When May stunned politicians and financial markets on April 18 with her call for a snap election, opinion polls suggested she could emulate Margaret Thatcher’s 1983 majority of 144 seats or even threaten Tony Blair’s 1997 Labour majority of 179 seats.
But polls had shown May’s rating slipping over the past month and they fell sharply after she set out plans on May 18 to make some elderly people pay a greater share of their care costs, a proposal dubbed the “dementia tax” by opponents.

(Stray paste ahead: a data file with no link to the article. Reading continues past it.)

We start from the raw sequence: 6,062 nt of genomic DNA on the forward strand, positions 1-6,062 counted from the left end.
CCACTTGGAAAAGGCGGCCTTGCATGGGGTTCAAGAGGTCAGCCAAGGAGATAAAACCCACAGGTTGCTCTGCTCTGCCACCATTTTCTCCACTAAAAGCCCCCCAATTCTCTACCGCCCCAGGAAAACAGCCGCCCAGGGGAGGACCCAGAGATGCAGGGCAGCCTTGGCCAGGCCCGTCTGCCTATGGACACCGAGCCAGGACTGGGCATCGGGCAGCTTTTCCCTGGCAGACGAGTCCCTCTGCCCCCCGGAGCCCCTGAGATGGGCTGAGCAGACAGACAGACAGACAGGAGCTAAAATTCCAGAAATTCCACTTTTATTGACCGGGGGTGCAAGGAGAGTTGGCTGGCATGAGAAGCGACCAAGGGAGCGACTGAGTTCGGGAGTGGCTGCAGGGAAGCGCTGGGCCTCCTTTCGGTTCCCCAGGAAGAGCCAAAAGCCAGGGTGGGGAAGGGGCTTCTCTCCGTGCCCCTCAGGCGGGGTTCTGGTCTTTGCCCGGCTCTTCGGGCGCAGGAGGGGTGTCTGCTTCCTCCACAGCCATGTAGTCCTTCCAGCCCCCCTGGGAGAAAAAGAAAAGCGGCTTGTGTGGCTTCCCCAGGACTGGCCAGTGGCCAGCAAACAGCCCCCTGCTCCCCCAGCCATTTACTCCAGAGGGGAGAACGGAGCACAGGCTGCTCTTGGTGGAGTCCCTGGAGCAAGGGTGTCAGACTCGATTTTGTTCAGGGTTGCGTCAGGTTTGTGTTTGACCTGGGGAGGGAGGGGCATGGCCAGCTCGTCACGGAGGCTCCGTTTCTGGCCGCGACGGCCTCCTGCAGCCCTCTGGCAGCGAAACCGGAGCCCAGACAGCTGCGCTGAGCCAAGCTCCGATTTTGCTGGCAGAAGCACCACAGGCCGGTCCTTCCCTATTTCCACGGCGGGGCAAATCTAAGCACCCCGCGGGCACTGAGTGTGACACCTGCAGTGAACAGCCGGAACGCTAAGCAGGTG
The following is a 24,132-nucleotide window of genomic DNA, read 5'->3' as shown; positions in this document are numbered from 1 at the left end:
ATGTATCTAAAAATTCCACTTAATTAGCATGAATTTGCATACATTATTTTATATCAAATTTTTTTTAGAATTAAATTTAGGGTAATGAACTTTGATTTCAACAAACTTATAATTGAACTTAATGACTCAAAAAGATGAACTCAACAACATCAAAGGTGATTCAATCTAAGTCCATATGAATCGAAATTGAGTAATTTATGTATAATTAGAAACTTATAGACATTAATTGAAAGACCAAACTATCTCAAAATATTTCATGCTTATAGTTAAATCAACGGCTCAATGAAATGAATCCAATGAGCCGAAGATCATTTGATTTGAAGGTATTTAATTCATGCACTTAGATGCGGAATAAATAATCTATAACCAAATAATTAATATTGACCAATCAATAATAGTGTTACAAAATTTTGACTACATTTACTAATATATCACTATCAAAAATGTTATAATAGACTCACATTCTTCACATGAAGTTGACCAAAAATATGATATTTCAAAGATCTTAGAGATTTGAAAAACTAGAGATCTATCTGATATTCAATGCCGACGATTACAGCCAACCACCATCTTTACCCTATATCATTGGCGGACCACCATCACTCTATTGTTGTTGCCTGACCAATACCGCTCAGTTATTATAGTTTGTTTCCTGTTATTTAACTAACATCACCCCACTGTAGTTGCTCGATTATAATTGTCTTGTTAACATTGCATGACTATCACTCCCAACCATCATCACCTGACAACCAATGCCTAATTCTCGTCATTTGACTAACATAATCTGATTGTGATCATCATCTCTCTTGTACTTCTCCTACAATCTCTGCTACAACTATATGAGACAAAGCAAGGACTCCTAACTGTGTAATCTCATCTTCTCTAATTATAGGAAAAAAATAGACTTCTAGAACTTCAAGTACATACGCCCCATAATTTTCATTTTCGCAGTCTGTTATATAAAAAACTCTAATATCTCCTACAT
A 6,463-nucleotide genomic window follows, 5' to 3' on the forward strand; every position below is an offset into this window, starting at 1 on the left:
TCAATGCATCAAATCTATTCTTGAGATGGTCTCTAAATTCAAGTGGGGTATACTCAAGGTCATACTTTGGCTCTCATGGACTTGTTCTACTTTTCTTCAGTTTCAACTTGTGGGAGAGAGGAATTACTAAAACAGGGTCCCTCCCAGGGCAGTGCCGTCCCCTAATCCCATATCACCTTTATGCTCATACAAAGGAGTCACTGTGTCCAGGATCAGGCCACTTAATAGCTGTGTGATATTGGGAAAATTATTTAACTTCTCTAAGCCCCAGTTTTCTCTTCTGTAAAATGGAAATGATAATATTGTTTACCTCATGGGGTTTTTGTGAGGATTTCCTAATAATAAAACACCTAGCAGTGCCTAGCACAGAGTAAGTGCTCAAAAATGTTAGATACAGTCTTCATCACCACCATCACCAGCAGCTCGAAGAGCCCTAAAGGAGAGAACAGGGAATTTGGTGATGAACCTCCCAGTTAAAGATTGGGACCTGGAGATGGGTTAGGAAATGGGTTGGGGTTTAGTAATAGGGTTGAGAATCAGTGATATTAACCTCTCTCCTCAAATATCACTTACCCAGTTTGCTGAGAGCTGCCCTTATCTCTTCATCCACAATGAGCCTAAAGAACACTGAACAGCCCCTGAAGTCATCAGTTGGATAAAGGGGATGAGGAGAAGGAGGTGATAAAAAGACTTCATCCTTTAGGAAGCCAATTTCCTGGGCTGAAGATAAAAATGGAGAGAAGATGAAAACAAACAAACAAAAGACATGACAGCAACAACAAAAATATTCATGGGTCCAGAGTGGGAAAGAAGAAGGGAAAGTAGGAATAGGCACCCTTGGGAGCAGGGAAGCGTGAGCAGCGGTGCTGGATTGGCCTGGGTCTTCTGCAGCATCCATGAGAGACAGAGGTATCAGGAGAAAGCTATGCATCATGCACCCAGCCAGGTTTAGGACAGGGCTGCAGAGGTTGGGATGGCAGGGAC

As her lead shrank, May was forced to backtrack on the policy at an appearance before the media on Monday at which she appeared flustered and irritated when taking questions from reporters.
Campaigning was suspended for several days after the Manchester attack but resumed on Friday.
Polls since the attack showed little evidence that May – who as a former interior minister oversaw the police and domestic intelligence agency – had gained support.
“The campaign has changed,” Johnny Heald, managing director of ORB International, said. “Expect to see a forensic focus on Brexit and security over the next two weeks.”
Opinium said May’s lead had slipped to 10 percentage points, down from 13 points the week before and from 19 percentage points on April 19. Its online survey of 2,002 people was carried out between May 23 and 24.